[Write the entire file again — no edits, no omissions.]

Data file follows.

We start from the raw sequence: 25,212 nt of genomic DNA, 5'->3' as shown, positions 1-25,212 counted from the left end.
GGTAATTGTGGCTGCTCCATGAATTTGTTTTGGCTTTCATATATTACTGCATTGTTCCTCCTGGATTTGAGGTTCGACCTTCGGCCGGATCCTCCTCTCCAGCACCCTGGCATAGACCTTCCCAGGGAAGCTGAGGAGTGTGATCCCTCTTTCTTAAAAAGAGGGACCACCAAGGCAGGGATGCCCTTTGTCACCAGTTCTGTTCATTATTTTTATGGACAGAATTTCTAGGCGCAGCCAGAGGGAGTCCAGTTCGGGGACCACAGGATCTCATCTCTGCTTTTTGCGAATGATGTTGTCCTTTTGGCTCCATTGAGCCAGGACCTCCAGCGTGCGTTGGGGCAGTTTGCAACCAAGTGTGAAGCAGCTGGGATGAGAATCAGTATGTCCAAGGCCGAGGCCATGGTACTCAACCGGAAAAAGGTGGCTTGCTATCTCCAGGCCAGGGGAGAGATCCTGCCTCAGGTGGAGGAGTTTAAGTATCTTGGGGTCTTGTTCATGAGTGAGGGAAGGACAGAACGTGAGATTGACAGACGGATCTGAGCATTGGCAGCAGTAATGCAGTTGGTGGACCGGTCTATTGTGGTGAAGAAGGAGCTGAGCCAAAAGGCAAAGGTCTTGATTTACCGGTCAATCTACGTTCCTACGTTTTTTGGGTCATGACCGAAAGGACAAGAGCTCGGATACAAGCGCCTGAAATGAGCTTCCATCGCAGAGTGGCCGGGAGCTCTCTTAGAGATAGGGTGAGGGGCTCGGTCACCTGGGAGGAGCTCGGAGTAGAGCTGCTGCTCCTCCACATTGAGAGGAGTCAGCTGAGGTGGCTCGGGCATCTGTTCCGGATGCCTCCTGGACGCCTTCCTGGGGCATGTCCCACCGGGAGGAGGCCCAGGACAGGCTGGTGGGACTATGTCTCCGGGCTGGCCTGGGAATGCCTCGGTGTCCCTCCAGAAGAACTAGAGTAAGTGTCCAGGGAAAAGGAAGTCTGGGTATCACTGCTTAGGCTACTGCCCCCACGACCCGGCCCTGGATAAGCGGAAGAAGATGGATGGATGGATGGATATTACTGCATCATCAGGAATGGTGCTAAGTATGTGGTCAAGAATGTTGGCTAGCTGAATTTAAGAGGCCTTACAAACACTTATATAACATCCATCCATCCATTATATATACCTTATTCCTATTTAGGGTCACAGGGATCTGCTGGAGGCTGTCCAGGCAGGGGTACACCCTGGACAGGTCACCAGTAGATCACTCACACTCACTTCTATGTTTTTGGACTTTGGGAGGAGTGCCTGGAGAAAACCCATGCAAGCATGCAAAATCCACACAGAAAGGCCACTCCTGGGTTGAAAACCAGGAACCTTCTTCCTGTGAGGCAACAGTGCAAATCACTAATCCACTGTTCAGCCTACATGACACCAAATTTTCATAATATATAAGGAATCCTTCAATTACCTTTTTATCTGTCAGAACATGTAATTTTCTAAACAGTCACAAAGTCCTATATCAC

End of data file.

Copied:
We start from the raw sequence: 25,212 nt of genomic DNA, 5'->3' as shown, positions 1-25,212 counted from the left end.
GGTAATTGTGGCTGCTCCATGAATTTGTTTTGGCTTTCATATATTACTGCATTGTTCCTCCTGGATTTGAGGTTCGACCTTCGGCCGGATCCTCCTCTCCAGCACCCTGGCATAGACCTTCCCAGGGAAGCTGAGGAGTGTGATCCCTCTTTCTTAAAAAGAGGGACCACCAAGGCAGGGATGCCCTTTGTCACCAGTTCTGTTCATTATTTTTATGGACAGAATTTCTAGGCGCAGCCAGAGGGAGTCCAGTTCGGGGACCACAGGATCTCATCTCTGCTTTTTGCGAATGATGTTGTCCTTTTGGCTCCATTGAGCCAGGACCTCCAGCGTGCGTTGGGGCAGTTTGCAACCAAGTGTGAAGCAGCTGGGATGAGAATCAGTATGTCCAAGGCCGAGGCCATGGTACTCAACCGGAAAAAGGTGGCTTGCTATCTCCAGGCCAGGGGAGAGATCCTGCCTCAGGTGGAGGAGTTTAAGTATCTTGGGGTCTTGTTCATGAGTGAGGGAAGGACAGAACGTGAGATTGACAGACGGATCTGAGCATTGGCAGCAGTAATGCAGTTGGTGGACCGGTCTATTGTGGTGAAGAAGGAGCTGAGCCAAAAGGCAAAGGTCTTGATTTACCGGTCAATCTACGTTCCTACGTTTTTTGGGTCATGACCGAAAGGACAAGAGCTCGGATACAAGCGCCTGAAATGAGCTTCCATCGCAGAGTGGCCGGGAGCTCTCTTAGAGATAGGGTGAGGGGCTCGGTCACCTGGGAGGAGCTCGGAGTAGAGCTGCTGCTCCTCCACATTGAGAGGAGTCAGCTGAGGTGGCTCGGGCATCTGTTCCGGATGCCTCCTGGACGCCTTCCTGGGGCATGTCCCACCGGGAGGAGGCCCAGGACAGGCTGGTGGGACTATGTCTCCGGGCTGGCCTGGGAATGCCTCGGTGTCCCTCCAGAAGAACTAGAGTAAGTGTCCAGGGAAAAGGAAGTCTGGGTATCACTGCTTAGGCTACTGCCCCCACGACCCGGCCCTGGATAAGCGGAAGAAGATGGATGGATGGATGGATATTACTGCATCATCAGGAATGGTGCTAAGTATGTGGTCAAGAATGTTGGCTAGCTGAATTTAAGAGGCCTTACAAACACTTATATAACATCCATCCATCCATTATATATACCTTATTCCTATTTAGGGTCACAGGGATCTGCTGGAGGCTGTCCAGGCAGGGGTACACCCTGGACAGGTCACCAGTAGATCACTCACACTCACTTCTATGTTTTTGGACTTTGGGAGGAGTGCCTGGAGAAAACCCATGCAAGCATGCAAAATCCACACAGAAAGGCCACTCCTGGGTTGAAAACCAGGAACCTTCTTCCTGTGAGGCAACAGTGCAAATCACTAATCCACTGTTCAGCCTACATGACACCAAATTTTCATAATATATAAGGAATCCTTCAATTACCTTTTTATCTGTCAGAACATGTAATTTTCTAAACAGTCACAAAGTCCTATATCAC